Mentoring and peer support
There are a range of opportunities to both be mentored and to become a mentor, and to benefit from involvement in peer support groups.
Mentoring engagement opportunities include both when students act as the mentor and when acting as the mentee. For example, this may be mentoring fellow students, mentoring to support local youth initiatives or having a professional from a career that you are interested in becoming your mentor. Being a mentor or mentee can help you develop important skills such as providing and receiving feedback.
Peer support involves engaging fellow students to support them in an academic or pastoral capacity. This could be in a 121 or group capacity, over a short or extended period. Getting involved with peer support schemes is a great way to develop skills in active listening and interpersonal skills.
Examples of the types of opportunities available include:
Mentoring and peer support within the University
There are many different options that are available to you whilst at university to take on the role of a mentor to fellow students. Opportunities are always changing and your eligibility to take part will vary depending on a variety of factors including the year you are in and the course you study.
- Peer Support Mentor
The peer support mentor scheme is designed to help new students settle into life at university. Your mentor will usually study a similar subject to you. They are there to listen when you need to talk and to answer any questions you have about your course in general or university life.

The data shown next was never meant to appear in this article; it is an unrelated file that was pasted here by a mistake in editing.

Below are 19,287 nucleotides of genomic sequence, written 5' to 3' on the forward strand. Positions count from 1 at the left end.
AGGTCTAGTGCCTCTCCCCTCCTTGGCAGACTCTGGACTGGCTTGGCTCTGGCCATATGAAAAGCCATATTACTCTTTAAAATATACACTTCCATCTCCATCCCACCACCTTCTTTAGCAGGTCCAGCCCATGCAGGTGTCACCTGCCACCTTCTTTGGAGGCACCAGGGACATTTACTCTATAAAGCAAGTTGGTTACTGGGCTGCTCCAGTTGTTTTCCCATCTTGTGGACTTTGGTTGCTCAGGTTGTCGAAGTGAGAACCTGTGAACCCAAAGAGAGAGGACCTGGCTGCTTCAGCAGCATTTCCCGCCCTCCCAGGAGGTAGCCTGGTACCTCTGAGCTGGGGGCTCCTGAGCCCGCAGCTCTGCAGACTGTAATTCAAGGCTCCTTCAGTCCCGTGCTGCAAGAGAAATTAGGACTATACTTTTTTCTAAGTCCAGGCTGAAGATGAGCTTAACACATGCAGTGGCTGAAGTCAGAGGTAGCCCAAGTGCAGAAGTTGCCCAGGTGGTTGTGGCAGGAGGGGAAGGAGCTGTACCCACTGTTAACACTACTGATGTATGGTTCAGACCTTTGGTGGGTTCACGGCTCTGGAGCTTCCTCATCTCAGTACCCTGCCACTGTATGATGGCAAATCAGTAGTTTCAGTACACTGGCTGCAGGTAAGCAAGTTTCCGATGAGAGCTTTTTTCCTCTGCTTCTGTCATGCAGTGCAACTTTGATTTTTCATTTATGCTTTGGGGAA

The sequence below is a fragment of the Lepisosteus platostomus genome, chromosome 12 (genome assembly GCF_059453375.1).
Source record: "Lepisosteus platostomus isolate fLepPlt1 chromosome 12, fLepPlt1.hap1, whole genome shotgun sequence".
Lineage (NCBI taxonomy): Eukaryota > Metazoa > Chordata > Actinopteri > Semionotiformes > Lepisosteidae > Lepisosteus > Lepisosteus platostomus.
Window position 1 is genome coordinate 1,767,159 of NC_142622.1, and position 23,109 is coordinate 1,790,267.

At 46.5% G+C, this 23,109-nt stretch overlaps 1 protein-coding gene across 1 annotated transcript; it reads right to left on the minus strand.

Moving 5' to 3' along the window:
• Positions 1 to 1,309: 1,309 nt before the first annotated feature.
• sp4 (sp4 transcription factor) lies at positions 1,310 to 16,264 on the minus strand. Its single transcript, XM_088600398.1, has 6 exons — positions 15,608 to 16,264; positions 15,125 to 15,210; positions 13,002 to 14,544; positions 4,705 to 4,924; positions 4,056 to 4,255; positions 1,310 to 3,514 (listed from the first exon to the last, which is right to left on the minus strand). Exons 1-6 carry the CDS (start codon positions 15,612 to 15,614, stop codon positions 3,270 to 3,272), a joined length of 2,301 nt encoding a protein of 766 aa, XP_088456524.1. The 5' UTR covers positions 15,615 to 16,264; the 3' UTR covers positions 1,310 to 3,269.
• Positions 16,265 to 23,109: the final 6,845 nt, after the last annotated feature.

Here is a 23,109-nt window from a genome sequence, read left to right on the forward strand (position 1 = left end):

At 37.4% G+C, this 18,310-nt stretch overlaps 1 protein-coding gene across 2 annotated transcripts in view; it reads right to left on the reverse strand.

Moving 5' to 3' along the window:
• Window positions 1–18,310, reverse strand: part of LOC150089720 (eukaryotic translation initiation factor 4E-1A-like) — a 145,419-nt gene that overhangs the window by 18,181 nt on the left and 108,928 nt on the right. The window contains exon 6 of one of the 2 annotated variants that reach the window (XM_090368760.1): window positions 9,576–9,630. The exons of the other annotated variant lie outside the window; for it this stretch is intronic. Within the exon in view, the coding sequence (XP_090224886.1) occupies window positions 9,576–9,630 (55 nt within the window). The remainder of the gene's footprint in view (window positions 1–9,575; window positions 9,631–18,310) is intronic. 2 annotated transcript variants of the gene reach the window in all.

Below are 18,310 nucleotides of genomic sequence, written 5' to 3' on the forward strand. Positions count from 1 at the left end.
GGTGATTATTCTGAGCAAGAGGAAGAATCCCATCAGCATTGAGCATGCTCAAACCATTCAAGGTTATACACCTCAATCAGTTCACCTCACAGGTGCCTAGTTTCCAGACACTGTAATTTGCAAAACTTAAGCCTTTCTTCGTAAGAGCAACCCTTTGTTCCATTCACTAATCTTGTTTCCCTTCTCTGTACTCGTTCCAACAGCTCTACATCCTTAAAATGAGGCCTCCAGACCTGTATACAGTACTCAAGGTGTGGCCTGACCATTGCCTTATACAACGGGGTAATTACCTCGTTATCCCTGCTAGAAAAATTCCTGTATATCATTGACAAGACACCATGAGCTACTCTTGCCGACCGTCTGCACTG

- Peer Assisted Study Session (PASS) Leader
Peer Assisted Study Session leaders are trained students from later years of their course that run student-led study sessions. The study sessions are friendly and informal, giving you the opportunity to focus on the subject areas you want to work on.
Mentoring in the local community
You could also undertake an opportunity to be a mentor in the local community. Opportunities have included being one-to-one with refugees and asylum seekers or supporting children in Primary and Secondary schools. There are also online e-mentoring opportunities which are a great way to get involved on a flexible basis and may suit you if you are apprehensive about face-to-face interactions.
There are also a range of opportunities to mentor aspiring Bristol students and young people in the community. The University of Bristol has a partnership with intoUniversity, an organisation that supports students to become mentors.
Visit myopportunities to find out about the 'ideas and challenges' opportunities available to you
Bristol Connects is an exclusive, online space for alumni, students, and staff. It is a platform for old friends to reconnect and it features many ways for alumni to give support and advice to current students.